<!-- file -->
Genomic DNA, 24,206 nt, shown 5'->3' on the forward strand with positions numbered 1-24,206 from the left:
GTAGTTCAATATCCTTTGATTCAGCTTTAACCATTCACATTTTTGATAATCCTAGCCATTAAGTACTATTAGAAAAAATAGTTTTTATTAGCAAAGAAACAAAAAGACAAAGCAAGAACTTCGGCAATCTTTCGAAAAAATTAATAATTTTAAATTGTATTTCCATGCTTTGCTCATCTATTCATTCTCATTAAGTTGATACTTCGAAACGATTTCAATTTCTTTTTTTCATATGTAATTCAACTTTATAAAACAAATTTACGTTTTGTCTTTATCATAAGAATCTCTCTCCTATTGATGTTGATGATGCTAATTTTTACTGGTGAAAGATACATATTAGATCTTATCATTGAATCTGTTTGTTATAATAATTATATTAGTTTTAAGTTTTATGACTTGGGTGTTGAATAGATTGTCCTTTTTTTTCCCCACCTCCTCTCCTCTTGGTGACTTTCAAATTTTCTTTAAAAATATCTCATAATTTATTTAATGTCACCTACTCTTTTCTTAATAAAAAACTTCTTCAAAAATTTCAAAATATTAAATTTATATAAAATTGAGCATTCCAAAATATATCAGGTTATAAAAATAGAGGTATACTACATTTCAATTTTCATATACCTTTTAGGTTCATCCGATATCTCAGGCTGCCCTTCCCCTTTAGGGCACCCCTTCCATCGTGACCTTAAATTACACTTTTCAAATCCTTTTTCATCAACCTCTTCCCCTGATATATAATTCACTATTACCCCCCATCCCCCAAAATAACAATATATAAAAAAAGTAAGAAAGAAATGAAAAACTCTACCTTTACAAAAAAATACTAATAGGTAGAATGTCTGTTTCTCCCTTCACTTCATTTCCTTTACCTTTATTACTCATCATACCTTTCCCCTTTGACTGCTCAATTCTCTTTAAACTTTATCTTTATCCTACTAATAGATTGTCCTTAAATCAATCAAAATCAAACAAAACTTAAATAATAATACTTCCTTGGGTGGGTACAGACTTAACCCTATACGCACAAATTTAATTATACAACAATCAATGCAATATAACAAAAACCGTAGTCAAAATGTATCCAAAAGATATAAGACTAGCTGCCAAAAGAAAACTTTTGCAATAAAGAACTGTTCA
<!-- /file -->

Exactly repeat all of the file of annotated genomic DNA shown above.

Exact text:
Genomic DNA, 24,206 nt, shown 5'->3' on the forward strand with positions numbered 1-24,206 from the left:
GTAGTTCAATATCCTTTGATTCAGCTTTAACCATTCACATTTTTGATAATCCTAGCCATTAAGTACTATTAGAAAAAATAGTTTTTATTAGCAAAGAAACAAAAAGACAAAGCAAGAACTTCGGCAATCTTTCGAAAAAATTAATAATTTTAAATTGTATTTCCATGCTTTGCTCATCTATTCATTCTCATTAAGTTGATACTTCGAAACGATTTCAATTTCTTTTTTTCATATGTAATTCAACTTTATAAAACAAATTTACGTTTTGTCTTTATCATAAGAATCTCTCTCCTATTGATGTTGATGATGCTAATTTTTACTGGTGAAAGATACATATTAGATCTTATCATTGAATCTGTTTGTTATAATAATTATATTAGTTTTAAGTTTTATGACTTGGGTGTTGAATAGATTGTCCTTTTTTTTCCCCACCTCCTCTCCTCTTGGTGACTTTCAAATTTTCTTTAAAAATATCTCATAATTTATTTAATGTCACCTACTCTTTTCTTAATAAAAAACTTCTTCAAAAATTTCAAAATATTAAATTTATATAAAATTGAGCATTCCAAAATATATCAGGTTATAAAAATAGAGGTATACTACATTTCAATTTTCATATACCTTTTAGGTTCATCCGATATCTCAGGCTGCCCTTCCCCTTTAGGGCACCCCTTCCATCGTGACCTTAAATTACACTTTTCAAATCCTTTTTCATCAACCTCTTCCCCTGATATATAATTCACTATTACCCCCCATCCCCCAAAATAACAATATATAAAAAAAGTAAGAAAGAAATGAAAAACTCTACCTTTACAAAAAAATACTAATAGGTAGAATGTCTGTTTCTCCCTTCACTTCATTTCCTTTACCTTTATTACTCATCATACCTTTCCCCTTTGACTGCTCAATTCTCTTTAAACTTTATCTTTATCCTACTAATAGATTGTCCTTAAATCAATCAAAATCAAACAAAACTTAAATAATAATACTTCCTTGGGTGGGTACAGACTTAACCCTATACGCACAAATTTAATTATACAACAATCAATGCAATATAACAAAAACCGTAGTCAAAATGTATCCAAAAGATATAAGACTAGCTGCCAAAAGAAAACTTTTGCAATAAAGAACTGTTCA